We've come a long way in reducing stigma around mental health — let’s keep it up

Green Ribbon month, which aims to reduce stigma surrounding mental health, takes place this October. Resource Officer for Suicide Prevention, MARTIN RYAN tells us about this year’s campaign
We've come a long way in reducing stigma around mental health — let’s keep it up

See Change Co-Ordinator Barbara Brennan, Lord Mayor of Cork Cllr Joe Kavanagh with Stephanie Kavanagh Lady Mayoress of Cork and See Change Ambassador Holly Fehily  pictured at the launch of the Annual Green Ribbon Campaign in association with See Change, Ireland’s organisation dedicated to ending mental health stigma. 

OCTOBER is Green Ribbon month, and it’s a Green Ribbon month unlike any we’ve seen in the last eight years.

In Cork we have led the way in supporting the Green Ribbon campaign, which aims to reduce stigma around mental health. The campaign has grown every year, and even though this year is slightly different we are still distributing over 30,0000 ribbons across the city and county.

We in Cork Kerry Community Healthcare encourage everyone across Cork to not just wear the Green Ribbon this month, but to use it as a reason to start conversations about mental health.

My own message is simple – as a city, as a county and as individuals, we can save lives just by starting a conversation around mental health.

As Resource Officer for Suicide Prevention with Cork Kerry Community Healthcare (which is the part of the HSE delivering community healthcare in the region), I know that we are all faced everyday with personal and emotional challenges that affect us in so many different ways. We work harder, longer and with more pressure in order to pay bills, mortgages. We juggle childcare, accommodation and relationship ups and downs, all while dealing with every day stresses. This year more than any other year we are faced with increasing levels of uncertainty and concerns. Even the Green Ribbon campaign itself face Covid-19 challenges and moved from May to October. I’m very glad that everyone involved found a way to make sure the campaign went ahead so that we can all work together to get the message out to as many people as possible.

We all know how it goes, we ask friends and family ‘How are you?’ and walk away before they even have time to really reply. It’s important to remind ourselves that we don’t need to be a doctor, psychiatrist or counsellor to start talking about mental health or have all the answers.

Sometimes the most helpful thing we can do is to let someone know we are there for them and simply listen, and encourage them to seek help.

It feels like we are talking about our mental health with more freedom and with less shame. We have come a long way in identifying stress and concerns about our own mental health. This is great, but like most changes in life we need to keep this up. We need to normalise the help seeking behaviour in all aspects of our community and we need to continue to encourage people to make that call or to talk to someone when they need to. We can all feel isolated or in distress at times, but the most difficult thing to do can be to ask for help. The important thing to remember is that none of us go through life without needing support from time to time.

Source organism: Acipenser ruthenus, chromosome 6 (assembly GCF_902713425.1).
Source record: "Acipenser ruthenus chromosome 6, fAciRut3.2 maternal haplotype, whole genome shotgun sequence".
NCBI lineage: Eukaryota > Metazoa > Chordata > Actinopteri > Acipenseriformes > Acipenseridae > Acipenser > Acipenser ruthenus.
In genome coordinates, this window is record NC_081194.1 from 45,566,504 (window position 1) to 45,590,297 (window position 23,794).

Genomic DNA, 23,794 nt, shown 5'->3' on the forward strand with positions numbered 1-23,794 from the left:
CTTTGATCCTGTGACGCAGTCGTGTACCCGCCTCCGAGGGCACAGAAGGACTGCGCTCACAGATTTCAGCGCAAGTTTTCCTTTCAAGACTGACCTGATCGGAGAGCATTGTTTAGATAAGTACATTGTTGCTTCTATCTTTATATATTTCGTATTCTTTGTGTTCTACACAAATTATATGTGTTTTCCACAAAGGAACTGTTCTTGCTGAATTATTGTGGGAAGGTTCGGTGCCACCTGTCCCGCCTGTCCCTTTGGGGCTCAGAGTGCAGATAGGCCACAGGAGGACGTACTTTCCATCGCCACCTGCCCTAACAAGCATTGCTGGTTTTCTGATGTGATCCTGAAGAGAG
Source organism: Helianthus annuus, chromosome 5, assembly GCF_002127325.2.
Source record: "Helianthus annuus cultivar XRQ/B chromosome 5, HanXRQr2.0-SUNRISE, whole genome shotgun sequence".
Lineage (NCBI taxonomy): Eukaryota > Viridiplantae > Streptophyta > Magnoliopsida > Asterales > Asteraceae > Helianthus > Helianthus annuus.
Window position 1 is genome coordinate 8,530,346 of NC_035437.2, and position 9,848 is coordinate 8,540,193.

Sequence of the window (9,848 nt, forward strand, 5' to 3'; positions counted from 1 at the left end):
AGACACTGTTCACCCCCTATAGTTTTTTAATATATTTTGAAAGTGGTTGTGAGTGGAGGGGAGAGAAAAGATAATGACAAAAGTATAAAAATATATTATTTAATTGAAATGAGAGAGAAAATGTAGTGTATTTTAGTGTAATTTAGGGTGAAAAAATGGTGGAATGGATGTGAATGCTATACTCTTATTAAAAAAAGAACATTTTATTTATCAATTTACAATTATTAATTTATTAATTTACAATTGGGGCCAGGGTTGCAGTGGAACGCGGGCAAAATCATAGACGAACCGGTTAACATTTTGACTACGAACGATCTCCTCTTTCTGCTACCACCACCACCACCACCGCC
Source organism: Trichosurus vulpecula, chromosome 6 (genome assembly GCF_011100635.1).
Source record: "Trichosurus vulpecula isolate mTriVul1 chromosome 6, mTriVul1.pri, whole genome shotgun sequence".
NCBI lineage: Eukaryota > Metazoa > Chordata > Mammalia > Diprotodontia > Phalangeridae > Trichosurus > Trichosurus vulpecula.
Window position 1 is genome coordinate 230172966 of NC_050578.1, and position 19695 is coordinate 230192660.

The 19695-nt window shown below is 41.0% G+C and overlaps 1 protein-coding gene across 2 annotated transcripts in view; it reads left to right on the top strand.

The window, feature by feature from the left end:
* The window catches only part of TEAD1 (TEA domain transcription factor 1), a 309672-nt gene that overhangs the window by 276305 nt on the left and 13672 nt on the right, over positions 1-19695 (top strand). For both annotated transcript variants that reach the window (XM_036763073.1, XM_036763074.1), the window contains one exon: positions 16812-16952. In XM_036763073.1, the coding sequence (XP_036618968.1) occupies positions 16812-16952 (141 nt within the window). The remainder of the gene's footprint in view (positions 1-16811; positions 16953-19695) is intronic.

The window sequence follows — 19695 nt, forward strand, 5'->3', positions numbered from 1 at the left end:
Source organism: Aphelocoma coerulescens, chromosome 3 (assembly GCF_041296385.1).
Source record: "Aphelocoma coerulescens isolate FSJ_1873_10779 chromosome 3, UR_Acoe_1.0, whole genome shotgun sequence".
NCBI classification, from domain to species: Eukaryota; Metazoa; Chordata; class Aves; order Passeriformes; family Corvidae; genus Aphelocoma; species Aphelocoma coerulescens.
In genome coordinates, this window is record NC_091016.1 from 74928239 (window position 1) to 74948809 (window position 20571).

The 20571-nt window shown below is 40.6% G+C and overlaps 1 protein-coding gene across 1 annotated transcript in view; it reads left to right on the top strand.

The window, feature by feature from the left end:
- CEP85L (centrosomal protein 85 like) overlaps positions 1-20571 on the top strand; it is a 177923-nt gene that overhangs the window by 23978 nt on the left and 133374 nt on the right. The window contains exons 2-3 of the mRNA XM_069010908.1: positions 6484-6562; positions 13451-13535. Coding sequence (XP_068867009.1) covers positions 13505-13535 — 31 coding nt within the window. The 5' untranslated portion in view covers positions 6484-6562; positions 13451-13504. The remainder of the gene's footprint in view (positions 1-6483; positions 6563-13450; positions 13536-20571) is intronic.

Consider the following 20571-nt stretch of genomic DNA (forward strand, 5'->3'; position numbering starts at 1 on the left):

Every person, in every sector and in all walks of life should know these 24/7 support numbers:

• The Samaritans – call 116 123; text 087-2609090

• Childline call 1800 666 666

• Pieta House – call 1800 247 247

For this month I want to encourage every person across the city and county to place the numbers listed above into their phones as you never know when you will be asked for help or advice – or when you’ll need someone to talk to yourself.

A friend of mine runs a beauty business and always says that they often are the people who hear concerns or difficulties from their clients. That’s why I’m asking any business or service that deals with the public, including hairdressers, barbers, beauticians, taxis, bus drivers and any service where people might discuss their days or their worries to support the Green Ribbon campaign. There are a huge amount of supports available and it would be amazing if each one of these business know where help is. The Green Ribbon campaign helps to get this message out there, that we as a county and as individuals can save lives by just having a conversation.

• The Green Ribbon campaign is managed by See Change and receives funding from the HSE National Office for Suicide Prevention as part of activity taking place within the suicide and self- harm reduction plan Connecting for Life Cork.

See www.connectingforlifecork.ie and www.yourmentalhealth.ie

The website www.seechange.ie/green-ribbon/ has details on how to order free Green Ribbon, and how to place a virtual green ribbon on your social media profile

• 24/7 support is available if you need to talk: The Samaritans – call 116 123; text 087-2609090;

email jo@samaritans.ie.

Childline call 1800 666 666

Pieta House – call 1800 247 247

You can ring the YourMentalHealth information 1800 111 888 at any time to find out about; the mental health supports and services available to you; how to access different services provided by the HSE and our funded partners; and the opening hours of different services.

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